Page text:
EU Approves TEN-T And Paves The Way For CCS

EU Approves TEN-T And Paves The Way For CCS - Carbon Herald
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Lawmakers in the European Union (EU) yesterday gave the green light to an updated plan for the Trans-European Transport Network (TEN-T).

This network will include railways, roads, waterways, and shipping routes connecting ports and terminals across Europe. The main goal is to improve the flow of goods and people, but it also has a significant environmental benefit.

The focus is on completing key parts of the network, called the core TEN-T, by the end of 2030 and having a fully functional network in place by 2050. To speed things up, an additional target of 2040 has been set for completing important sections.

Why is TEN-T important for the environment?

This improved transport network is a crucial piece of the puzzle for achieving the EU’s ambitious climate goals. 

A key technology for reducing carbon emissions from industries is carbon capture and storage (CCS), which, in order to work effectively, must be coupled with a good way to transport the captured CO2 to permanent storage sites.

Relevant: EU Must Embrace Real Solutions For Higher Climate Ambition, Not Speculative Technologies

The EU Parliament’s decision comes after requests from environmental groups to consider different ways to move captured carbon. 

This includes using trains, trucks, and barges alongside pipelines, which is the current standard method.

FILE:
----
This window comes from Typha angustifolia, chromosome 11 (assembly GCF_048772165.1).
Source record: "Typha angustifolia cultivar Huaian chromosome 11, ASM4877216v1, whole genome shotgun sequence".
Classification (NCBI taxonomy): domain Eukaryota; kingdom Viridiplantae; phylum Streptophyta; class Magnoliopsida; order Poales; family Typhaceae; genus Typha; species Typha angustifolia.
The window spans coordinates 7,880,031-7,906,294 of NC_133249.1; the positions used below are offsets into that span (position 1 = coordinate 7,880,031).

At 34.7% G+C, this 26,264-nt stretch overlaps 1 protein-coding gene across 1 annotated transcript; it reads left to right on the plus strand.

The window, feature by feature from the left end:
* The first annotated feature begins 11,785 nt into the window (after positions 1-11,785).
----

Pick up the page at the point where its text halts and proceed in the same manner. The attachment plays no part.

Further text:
TEN-T: Building Infrastructure for a Greener Future

The Trans-European Transport Network (TEN-T) plays a vital role in the EU’s plan for CCS. While many CCS projects are in the works, they need a robust transport system to become operational.

The new TEN-T legislation is significant for several reasons. First, it sends a positive message to businesses considering CCS technology. Second, it acknowledges that various transportation methods can be used to move captured CO2. 

Relevant: EU Parliament Votes On New Law To Reduce Methane Emissions, Gives Final Approval On Carbon Removal Certification Framework

Finally, it strengthens the connection between the transport network (TEN-T) and the energy network (TEN-E), ensuring both sectors work together for CCS deployment.

The legislation also recognizes the important role of ports in transporting CO2, which could involve pipelines or other methods of transport.

Different Ways to Move Captured Carbon

Environmental organizations have stressed the importance of supporting the entire CCS chain, from capturing the CO2 to transporting and storing it. 

Currently, only pipeline transport qualifies for financial aid from the EU, but this new legislation acknowledges that ships, barges, trains, and trucks can all play a part. 

This flexibility is crucial for developing the CCS market, ensuring fair access to storage sites, and promoting a balanced approach across the EU.

By recognizing these different transport options, the TEN-T regulation paves the way for broader CCS deployment in Europe, according to environmental groups. 

The legislation also highlights real-world examples where various transport methods are being considered for moving captured CO2 in ongoing CCS projects.

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